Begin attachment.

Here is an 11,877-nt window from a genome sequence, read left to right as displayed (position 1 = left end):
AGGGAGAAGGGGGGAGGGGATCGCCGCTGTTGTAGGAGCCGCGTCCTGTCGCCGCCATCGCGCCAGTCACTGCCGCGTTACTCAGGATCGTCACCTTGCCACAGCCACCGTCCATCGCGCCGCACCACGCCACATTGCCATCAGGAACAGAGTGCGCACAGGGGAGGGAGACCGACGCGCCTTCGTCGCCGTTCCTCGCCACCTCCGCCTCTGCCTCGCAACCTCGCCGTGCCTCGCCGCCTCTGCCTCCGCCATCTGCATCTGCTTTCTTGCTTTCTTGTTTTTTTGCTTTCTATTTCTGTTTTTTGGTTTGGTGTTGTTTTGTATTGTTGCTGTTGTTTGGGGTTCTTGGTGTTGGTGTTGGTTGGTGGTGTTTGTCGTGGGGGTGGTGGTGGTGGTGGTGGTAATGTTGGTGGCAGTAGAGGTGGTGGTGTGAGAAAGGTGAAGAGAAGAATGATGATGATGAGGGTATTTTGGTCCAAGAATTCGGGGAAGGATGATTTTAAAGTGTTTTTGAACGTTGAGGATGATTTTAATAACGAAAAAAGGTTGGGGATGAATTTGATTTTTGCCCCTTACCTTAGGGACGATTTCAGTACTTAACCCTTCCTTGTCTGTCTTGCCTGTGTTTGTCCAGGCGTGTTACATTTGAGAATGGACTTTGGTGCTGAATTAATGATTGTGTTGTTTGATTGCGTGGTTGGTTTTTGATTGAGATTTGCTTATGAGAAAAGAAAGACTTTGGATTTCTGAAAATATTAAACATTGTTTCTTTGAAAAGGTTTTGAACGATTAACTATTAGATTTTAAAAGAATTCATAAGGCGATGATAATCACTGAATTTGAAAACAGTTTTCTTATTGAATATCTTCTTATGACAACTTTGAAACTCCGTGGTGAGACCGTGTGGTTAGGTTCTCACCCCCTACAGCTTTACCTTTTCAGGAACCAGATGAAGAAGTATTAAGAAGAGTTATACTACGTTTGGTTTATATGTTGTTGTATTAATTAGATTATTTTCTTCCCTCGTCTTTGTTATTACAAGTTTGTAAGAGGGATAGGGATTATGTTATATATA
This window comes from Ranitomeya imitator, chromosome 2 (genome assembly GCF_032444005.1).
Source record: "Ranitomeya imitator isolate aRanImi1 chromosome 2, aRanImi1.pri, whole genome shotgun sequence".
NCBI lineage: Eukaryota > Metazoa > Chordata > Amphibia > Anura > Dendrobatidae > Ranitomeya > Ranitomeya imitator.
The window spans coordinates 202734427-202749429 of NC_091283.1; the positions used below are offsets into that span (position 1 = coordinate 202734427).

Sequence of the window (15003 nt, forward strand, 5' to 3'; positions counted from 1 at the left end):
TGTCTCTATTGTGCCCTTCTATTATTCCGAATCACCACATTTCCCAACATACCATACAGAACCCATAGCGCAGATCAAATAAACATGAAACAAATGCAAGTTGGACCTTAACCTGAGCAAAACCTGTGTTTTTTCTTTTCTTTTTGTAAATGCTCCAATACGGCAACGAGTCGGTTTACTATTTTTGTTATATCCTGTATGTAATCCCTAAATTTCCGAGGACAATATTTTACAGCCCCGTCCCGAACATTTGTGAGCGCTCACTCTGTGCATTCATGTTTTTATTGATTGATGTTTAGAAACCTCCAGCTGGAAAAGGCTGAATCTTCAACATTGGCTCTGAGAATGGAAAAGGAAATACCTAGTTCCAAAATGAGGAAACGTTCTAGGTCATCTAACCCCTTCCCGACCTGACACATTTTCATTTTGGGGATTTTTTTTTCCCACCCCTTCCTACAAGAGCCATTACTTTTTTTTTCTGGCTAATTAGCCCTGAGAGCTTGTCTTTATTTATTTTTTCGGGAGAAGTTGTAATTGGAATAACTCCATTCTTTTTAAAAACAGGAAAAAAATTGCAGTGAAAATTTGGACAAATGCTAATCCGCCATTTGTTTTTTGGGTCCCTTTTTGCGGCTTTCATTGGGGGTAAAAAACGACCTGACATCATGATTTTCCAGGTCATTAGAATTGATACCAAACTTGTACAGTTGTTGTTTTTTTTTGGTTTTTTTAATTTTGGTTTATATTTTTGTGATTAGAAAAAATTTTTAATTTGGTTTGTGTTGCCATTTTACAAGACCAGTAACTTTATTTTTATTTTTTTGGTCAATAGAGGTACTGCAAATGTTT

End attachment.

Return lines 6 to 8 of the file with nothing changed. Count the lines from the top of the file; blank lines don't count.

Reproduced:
The window spans coordinates 202734427-202749429 of NC_091283.1; the positions used below are offsets into that span (position 1 = coordinate 202734427).

Sequence of the window (15003 nt, forward strand, 5' to 3'; positions counted from 1 at the left end):
TGTCTCTATTGTGCCCTTCTATTATTCCGAATCACCACATTTCCCAACATACCATACAGAACCCATAGCGCAGATCAAATAAACATGAAACAAATGCAAGTTGGACCTTAACCTGAGCAAAACCTGTGTTTTTTCTTTTCTTTTTGTAAATGCTCCAATACGGCAACGAGTCGGTTTACTATTTTTGTTATATCCTGTATGTAATCCCTAAATTTCCGAGGACAATATTTTACAGCCCCGTCCCGAACATTTGTGAGCGCTCACTCTGTGCATTCATGTTTTTATTGATTGATGTTTAGAAACCTCCAGCTGGAAAAGGCTGAATCTTCAACATTGGCTCTGAGAATGGAAAAGGAAATACCTAGTTCCAAAATGAGGAAACGTTCTAGGTCATCTAACCCCTTCCCGACCTGACACATTTTCATTTTGGGGATTTTTTTTTCCCACCCCTTCCTACAAGAGCCATTACTTTTTTTTTCTGGCTAATTAGCCCTGAGAGCTTGTCTTTATTTATTTTTTCGGGAGAAGTTGTAATTGGAATAACTCCATTCTTTTTAAAAACAGGAAAAAAATTGCAGTGAAAATTTGGACAAATGCTAATCCGCCATTTGTTTTTTGGGTCCCTTTTTGCGGCTTTCATTGGGGGTAAAAAACGACCTGACATCATGATTTTCCAGGTCATTAGAATTGATACCAAACTTGTACAGTTGTTGTTTTTTTTTGGTTTTTTTAATTTTGGTTTATATTTTTGTGATTAGAAAAAATTTTTAATTTGGTTTGTGTTGCCATTTTACAAGACCAGTAACTTTATTTTTATTTTTTTGGTCAATAGAGGTACTGCAAATGTTT